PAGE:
Chapter

Biological and Psychological Foundations of the Quest

Robert M. Torrance

in The Spiritual Quest

Published by University of California Press

Published in print May 1994 | ISBN: 9780520081321
Published online May 2012 | e-ISBN: 9780520920163 | DOI: http://dx.doi.org/10.1525/california/9780520081321.003.0002
Biological and Psychological Foundations of the Quest

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Religion as process is one source of the spiritual quest, suggesting that the individual's search, idiosyncratic though it may sometimes seem, gives intensified direction to an impetus shared in some measure with society as a whole. The outcast could not so frequently return as hero or savior if the needs to which she gives voice were not latent in those who initially cast her out. But if the human being is truly animal quaerens, a similar latency will be found in the biological, psychological, and linguistic conditions of human life and culture without which society and religion would themselves be inconceivable. The quest, far from being an incidental activity, gives specifically human shape to processes basic to life. Distinctive of both is direction, or even, in some sense, purpose. Unlike modern physicists, who have rigorously rejected the notion of telos, many biologists find function or purpose a concept fundamental to understanding life.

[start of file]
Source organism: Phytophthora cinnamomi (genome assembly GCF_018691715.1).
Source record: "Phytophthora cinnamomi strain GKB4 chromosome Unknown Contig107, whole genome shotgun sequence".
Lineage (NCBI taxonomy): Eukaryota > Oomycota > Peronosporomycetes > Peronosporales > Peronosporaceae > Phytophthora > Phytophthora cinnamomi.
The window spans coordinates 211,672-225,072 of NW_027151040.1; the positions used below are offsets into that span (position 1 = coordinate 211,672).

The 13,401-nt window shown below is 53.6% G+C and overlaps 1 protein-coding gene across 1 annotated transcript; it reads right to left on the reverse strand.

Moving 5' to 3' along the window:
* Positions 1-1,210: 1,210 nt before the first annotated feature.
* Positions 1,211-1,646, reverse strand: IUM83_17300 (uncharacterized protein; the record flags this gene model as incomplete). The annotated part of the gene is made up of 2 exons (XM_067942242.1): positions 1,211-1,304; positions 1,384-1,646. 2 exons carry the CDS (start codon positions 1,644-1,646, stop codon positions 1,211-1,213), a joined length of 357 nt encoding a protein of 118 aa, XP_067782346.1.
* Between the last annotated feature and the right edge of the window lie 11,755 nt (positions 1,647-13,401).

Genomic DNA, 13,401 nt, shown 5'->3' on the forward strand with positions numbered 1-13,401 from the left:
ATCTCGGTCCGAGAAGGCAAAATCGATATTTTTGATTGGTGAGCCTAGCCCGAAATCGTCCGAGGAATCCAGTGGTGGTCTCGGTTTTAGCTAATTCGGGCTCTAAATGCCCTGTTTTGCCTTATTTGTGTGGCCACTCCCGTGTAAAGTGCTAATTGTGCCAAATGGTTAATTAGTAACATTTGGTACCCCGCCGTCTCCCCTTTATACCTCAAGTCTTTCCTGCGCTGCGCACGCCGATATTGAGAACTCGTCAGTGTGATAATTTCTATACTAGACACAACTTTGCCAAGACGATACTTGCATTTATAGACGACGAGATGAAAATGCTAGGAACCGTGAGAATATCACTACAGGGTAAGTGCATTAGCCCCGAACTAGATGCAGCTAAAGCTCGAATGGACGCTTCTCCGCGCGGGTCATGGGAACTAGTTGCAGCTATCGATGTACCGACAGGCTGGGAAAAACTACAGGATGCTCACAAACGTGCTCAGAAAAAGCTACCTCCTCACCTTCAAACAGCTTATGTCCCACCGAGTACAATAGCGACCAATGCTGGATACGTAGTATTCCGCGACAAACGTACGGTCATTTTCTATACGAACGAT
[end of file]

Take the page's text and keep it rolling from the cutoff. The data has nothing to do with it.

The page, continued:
Keywords: religion; quest; human being; culture; society; telos

Chapter.  5842 words. 

Subjects: Social and Cultural Anthropology

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